The Supreme Court of Alabama (“Alabama Supreme Court”) narrowly affirmed summary judgment granted to the defendant hospital by the trial court in an Alabama medical malpractice wrongful death case, in its opinion filed on December 1, 2017. The Alabama Supreme Court found dispositive the testimony of the physician responsible for the 84-year-old patient’s care in the defendant hospital during the relevant period of time (i.e., the surgeon who was on standby) that the nurses’ failure to call him during the night made no difference in how he treated the patient (the plaintiff’s experts testified that the nurses should have telephoned the physician regarding the patient’s condition during the night).
The Underlying Facts
The plaintiff’s elderly wife was transported by ambulance to the defendant hospital’s emergency room on March 26, 2009 at 11:50 a.m., where she was found to be vomiting blood and she complained of headaches and abdominal pain. The patient had a past medical history that included a bleeding ulcer. She was taking numerous medications, including anticoagulants.
The initial diagnosis was an acute upper gastrointestinal bleed. She was admitted to the defendant hospital’s ICU at 2:30 p.m. with the diagnoses of an upper gastrointestinal bleed, migraine, respiratory failure, and hypotension. At about 6:50 p.m., her attending physician noted that she would need a transfusion and IV proton pump inhibitors, and “[a]dditional diagnostic interventions to appropriate clinical condition.” The surgeon on standby was contacted by the hospital’s staff about the patient’s condition at around 9:40 p.m., who ordered further blood transfusion.
From 9:40 p.m. on March 26 to the morning of March 27, the patient’s blood volume dropped, she had decreased urine output, her skin was pale and cool, she had tachycardia, her blood pressure dropped, and she was confused. The patient lost almost seven units of blood, and three units were replaced. She also received saline and platelets.
On March 27 at 8:30 a.m., the surgeon on standby examined the patient and recommended that another physician scope her urgently to determine the source of the bleeding. An endoscopy was performed on the patient at 11:27 a.m. during which a bleeding lesion was found, cauterized, injected with a constricting agent, and a clip was applied. Later that day, the patient developed respiratory failure that required that she be intubated. She subsequently suffered a full cardiac arrest and was pronounced dead at 8:07 p.m. on March 27, 2009.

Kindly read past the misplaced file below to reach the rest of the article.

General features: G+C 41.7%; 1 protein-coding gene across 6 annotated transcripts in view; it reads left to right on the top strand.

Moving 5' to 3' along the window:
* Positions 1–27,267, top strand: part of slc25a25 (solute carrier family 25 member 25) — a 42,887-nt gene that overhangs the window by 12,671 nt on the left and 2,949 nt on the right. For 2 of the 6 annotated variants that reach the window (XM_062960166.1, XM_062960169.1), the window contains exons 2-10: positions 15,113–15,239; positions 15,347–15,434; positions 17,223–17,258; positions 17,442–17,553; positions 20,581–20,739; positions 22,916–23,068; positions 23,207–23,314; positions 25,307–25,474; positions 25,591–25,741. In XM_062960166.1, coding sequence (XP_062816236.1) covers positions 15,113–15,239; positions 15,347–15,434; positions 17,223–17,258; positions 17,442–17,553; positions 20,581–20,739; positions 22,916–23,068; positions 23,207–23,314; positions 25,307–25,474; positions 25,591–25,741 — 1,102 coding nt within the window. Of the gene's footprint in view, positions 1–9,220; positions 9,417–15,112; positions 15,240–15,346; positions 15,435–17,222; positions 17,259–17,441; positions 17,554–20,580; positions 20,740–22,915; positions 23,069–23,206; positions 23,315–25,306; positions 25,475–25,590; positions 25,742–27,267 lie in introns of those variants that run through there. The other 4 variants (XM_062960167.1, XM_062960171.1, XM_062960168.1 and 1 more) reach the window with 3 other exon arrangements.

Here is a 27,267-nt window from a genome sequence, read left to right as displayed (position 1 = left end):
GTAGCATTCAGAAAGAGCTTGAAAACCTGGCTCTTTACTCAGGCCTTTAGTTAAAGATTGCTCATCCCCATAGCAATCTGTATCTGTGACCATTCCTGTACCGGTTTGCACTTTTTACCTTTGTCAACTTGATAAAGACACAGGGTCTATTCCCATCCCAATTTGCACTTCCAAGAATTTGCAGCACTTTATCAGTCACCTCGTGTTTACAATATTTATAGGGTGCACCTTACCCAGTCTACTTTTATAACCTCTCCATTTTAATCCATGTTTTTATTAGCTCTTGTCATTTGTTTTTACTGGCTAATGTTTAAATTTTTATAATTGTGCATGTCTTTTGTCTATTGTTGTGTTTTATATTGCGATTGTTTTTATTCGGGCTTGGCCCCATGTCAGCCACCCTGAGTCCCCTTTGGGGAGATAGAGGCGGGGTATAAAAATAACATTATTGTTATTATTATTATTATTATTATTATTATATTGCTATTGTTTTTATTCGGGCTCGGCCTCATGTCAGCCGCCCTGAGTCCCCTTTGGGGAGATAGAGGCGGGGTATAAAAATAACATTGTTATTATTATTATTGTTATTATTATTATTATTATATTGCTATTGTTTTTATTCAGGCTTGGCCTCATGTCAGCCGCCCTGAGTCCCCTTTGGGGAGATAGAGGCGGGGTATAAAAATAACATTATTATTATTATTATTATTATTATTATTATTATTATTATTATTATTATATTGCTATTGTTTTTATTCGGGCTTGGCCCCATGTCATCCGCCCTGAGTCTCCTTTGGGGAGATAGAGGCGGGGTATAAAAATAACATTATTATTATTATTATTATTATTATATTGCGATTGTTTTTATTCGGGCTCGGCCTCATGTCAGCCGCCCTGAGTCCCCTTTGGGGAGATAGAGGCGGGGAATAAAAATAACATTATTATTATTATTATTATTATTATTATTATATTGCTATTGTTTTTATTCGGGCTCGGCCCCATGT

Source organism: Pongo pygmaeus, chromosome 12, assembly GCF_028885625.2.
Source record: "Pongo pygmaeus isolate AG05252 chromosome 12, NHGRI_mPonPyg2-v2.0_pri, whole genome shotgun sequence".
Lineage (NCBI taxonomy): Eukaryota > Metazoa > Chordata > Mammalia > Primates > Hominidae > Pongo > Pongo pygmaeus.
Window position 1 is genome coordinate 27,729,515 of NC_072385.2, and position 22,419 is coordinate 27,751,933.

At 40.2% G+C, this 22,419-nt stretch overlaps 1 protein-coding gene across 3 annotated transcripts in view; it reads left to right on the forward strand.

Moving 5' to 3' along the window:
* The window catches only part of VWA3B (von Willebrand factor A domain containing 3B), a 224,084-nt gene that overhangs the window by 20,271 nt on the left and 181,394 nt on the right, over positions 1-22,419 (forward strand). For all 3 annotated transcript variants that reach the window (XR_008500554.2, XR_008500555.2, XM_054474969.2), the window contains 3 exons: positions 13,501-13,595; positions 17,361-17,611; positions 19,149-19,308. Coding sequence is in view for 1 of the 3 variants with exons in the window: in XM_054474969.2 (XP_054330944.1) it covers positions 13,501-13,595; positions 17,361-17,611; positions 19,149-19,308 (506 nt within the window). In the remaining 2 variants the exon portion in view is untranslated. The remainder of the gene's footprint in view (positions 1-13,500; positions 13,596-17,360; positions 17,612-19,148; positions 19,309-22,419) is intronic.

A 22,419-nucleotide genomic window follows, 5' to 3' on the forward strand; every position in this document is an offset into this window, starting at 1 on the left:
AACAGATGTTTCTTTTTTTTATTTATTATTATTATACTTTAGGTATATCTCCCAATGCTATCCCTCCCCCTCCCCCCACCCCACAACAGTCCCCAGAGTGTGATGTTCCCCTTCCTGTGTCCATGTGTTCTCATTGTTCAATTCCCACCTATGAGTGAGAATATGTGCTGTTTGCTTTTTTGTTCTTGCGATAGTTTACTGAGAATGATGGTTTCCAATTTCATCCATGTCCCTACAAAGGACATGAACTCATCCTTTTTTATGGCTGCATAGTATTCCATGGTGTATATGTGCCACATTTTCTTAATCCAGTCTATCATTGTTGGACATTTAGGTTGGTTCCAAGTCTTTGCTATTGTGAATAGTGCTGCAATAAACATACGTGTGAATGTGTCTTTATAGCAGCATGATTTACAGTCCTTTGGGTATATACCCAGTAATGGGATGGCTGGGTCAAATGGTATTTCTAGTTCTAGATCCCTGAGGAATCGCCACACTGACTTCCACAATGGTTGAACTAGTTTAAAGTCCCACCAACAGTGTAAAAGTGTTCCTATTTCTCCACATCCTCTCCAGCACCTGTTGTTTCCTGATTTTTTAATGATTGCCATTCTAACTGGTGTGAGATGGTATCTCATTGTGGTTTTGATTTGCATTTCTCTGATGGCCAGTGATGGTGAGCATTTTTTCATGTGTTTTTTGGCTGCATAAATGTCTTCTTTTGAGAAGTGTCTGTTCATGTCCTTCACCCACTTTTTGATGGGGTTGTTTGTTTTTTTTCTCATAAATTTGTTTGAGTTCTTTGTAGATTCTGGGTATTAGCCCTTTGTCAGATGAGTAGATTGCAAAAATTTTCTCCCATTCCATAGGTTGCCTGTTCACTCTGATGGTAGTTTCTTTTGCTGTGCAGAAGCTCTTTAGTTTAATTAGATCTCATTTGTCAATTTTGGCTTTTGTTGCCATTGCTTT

The Plaintiff’s Medical Malpractice Claim
The plaintiff’s expert testified that additional treatments were available and could have been given to the patient before the endoscopy was performed had the nurses telephoned the surgeon on standby. The standby surgeon testified that he was fully aware of the condition that was causing the patient’s internal bleeding and that the records of the patient’s condition on the night in question showed no change that required the nurses to call him. The standby surgeon further testified that when he saw the patient the next morning, he reviewed her chart and spoke with the nurses about her condition and how she had progressed over the night: he did not change his previous order and he did not, at that time, order the additional treatments the plaintiff’s expert said were available. The physician testified that if the nurses had called him that night, he would not have changed the order he had given previously that evening.
The Alabama Supreme Court’s concurring opinion (there is no majority opinion) stated that the defendant hospital produced substantial evidence indicating that the nurses’ failure to call the doctor made no difference in this case, and therefore summary judgment granted to the defendant hospital was appropriate. The dissenting opinion stated that it would be a jury question as whether the standby surgeon’s self-serving testimony is the product of bias (the summary judgment granted by the trial court in effect treated his testimony as to the hypothetical question of what he would have done had he been notified as dispositive of the issue whether the failure to notify made a difference): self-serving statements of an interested party that refer to matters exclusively within that party’s knowledge create an issue of credibility that should not be decided by the court but should be left for the trier of fact.
The dissenting opinion noted that Illinois courts have held that where expert testimony establishes both a duty to notify and the availability of treatment that would have been successful had notice been given, the treating physician’s statement that he would not have done anything had he been notified creates a genuine question of fact for the jury. In the present case, there is a disagreement between two experts as to the care that should have been provided to the patient, which is exactly the genuine issue of material fact that is reserved for a jury. The standby surgeon’s assertion that he would not have changed his course of treatment even if he had been told that the patient’s condition was worsening does not conclusively establish that the nurses’ care and treatment of the patient during the overnight hours in no way caused or contributed to her death.
Source Coleman v. Anniston HMA, LLC, d/b/a Stringfellow Memorial Hospital, 1151212.
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